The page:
396.1 LO/4–2450: Telegram

The United States Delegation at the Tripartite Preparatory Meetings to the Secretary of State

top secret

Secto 6. 1. In opening statement US–UK bilaterals this afternoon,1 Strang emphasized their informal and exploratory nature, asserting nothing we might say would be held against us and expressing hope that we would follow same policy. Jessup concurred his suggestion and then summarized points contained A–8.2

2. Jebb said British were broadly in agreement with these views, although considered important make following points:

On basis assessment developments in past year it appears to British that Soviet has had slight gain, mentioning in this connection production A–bomb and Communist successes China. British consider latter more than offset Tito disaffection. Point was, however, arguable.
Although Soviet will undoubtedly be more provocative in next several years, British do not feel that they will risk action which might result in hostilities. In view British military, critical period will be in 1955 or 1956.
Re our own weak spots, British feel SE Asia is weakest of all in whole grouping, and we must remedy situation there as matter “first necessity”. Jebb concluded that he agreed entirely with Jessup’s assessment Soviet vulnerabilities.

3. Strang then turned to special US–UK relationship which as meeting developed proved to be subject British most anxious to discuss as they repeatedly referred to it during conversations. US, UK, Commonwealth and Western Europe were nucleus around which Western world should form. Furthermore no partial agglomeration such as UK–Commonwealth, US or Western Europe, “was fit or adequate to stand alone”. He fully concurred Jessup’s statement re desirability common planning, adoption coordinated policies, and concentrated action implementation such policies and maintained that we must “support one another rather than act as rivals.” Referring to useful talks in Washington several months ago on Near East [Page 855] matters,3 he suggested desirability adopting same procedure on more generalized basis. US he said was stronger than UK, “but we have certain things to contribute.”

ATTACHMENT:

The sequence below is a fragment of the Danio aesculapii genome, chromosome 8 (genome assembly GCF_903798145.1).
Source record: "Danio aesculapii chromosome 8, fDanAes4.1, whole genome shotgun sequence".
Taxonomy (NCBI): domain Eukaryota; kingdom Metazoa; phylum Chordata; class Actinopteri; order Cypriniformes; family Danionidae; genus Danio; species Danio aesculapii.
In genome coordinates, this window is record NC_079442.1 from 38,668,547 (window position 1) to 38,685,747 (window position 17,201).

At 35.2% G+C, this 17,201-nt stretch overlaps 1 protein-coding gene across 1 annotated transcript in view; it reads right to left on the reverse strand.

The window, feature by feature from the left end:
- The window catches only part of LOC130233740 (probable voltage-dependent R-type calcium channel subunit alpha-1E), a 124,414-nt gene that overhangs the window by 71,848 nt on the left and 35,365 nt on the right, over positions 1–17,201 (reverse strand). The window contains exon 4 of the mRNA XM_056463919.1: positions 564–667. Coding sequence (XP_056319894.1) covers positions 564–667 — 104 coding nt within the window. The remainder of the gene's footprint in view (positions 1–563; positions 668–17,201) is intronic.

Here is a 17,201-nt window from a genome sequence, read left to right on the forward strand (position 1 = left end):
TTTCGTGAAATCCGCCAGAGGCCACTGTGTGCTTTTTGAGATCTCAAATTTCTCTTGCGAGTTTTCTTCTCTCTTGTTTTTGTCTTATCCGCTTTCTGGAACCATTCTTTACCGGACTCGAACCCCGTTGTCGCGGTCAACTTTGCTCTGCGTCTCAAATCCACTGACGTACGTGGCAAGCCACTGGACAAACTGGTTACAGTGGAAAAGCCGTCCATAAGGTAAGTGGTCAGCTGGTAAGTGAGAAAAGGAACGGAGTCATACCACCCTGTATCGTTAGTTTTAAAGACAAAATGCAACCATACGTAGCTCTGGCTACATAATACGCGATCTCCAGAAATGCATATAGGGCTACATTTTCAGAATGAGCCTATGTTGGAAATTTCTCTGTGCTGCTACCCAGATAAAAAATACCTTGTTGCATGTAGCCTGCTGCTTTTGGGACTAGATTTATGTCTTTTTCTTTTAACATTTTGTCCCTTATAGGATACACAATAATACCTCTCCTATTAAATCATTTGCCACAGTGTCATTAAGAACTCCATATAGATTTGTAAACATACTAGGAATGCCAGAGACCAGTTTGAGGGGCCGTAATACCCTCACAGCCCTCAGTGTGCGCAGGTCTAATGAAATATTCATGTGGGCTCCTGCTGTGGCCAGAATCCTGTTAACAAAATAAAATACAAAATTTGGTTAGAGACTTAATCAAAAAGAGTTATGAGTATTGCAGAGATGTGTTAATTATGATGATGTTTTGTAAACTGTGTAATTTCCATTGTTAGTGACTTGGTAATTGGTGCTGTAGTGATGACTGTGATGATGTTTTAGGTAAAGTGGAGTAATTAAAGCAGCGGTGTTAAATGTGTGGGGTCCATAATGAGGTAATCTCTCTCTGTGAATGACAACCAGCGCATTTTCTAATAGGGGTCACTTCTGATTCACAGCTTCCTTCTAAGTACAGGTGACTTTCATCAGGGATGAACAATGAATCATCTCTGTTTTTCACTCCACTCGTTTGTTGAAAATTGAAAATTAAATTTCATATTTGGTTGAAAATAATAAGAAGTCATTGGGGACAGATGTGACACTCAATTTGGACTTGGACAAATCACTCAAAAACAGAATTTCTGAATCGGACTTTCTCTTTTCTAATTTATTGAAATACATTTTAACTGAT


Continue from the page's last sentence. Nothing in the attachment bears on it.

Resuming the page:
4. Wright developed Near East thesis further. Our joint approach to problems of that area in past several years has been premised on conviction that if we work at cross purposes, things go badly. As result agreement had been reached that we must work problems out together, “abjure rivalry”, and “see what we can do to help one another”. Same procedure should be followed “on wider lines,” although not necessarily on a country basis. All Western policy he concluded depends in final analysis “on our relationship with each other”.

5. Strang next observed that joint action can only be achieved if UK is and is to remain world power. He felt that it was to our interest that she should continue to be one and hoped that we felt the same way. Should this be the case, it would be helpful if we would refrain from doing things which might make it difficult for British. He had in mind, for example, “ideas from other side” of Atlantic which appeared to be designed to “hurt” sterling area. Wright then took up argument, maintaining that if we wish British to continue with “our special status,” we should help them in making sterling area strong and also not force British to give independence to peoples who are not yet ready for it. In reply to question, Wright stated that British were referring to sterling area in political rather than economic sense.

6. Jessup said we fully agree that UK is and should be world power, and “the more powerful and the more worldly the better”. With respect to dependent peoples and colonies, we should like to explore these questions separately from the standpoint of our common interests. Finally we do not want to break up the Common wealth.

7. Wright expressed his appreciation for Jessup’s assurances, but implied that we might take certain actions which might result in a Commonwealth break-up against anyone’s wishes, as for example, if we pushed UK into a European union. Such development, he maintained, would decrease UK’s effectiveness.

8. In reply Jessup’s inquiry, Strang said British do not exclude questions of close cooperation with Europe. What he wished to make clear, however, was that UK has a special relationship with three areas, the Commonwealth, the Atlantic community and Western Europe, and of these that with the Atlantic community was the most important, as it encompasses all three.

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Summary this meeting continued next telegram.

Sent Department Secto 6, repeated Paris 638.

  1. The first U.S.–U.K. bilateral meeting was held at 3:00 p. m. at the Foreign Office. The records of decisions and bipartite papers, prepared by Charles A. E. Shuckburgh, Secretary-General for the meetings and Head of the Western Organizations Department of the British Foreign Office, for all seven of these bilateral meetings are in the Conference Files: Lot 59D95: Box 85: CF’s 22 and 24.
  2. Dated April 14, p. 857.
  3. For documentation on Michael Wright’s discussions on the Near East with representatives of the Department of State, November 14–22, 1949, see Foreign Relations, 1949, vol. vi, pp. 50 ff.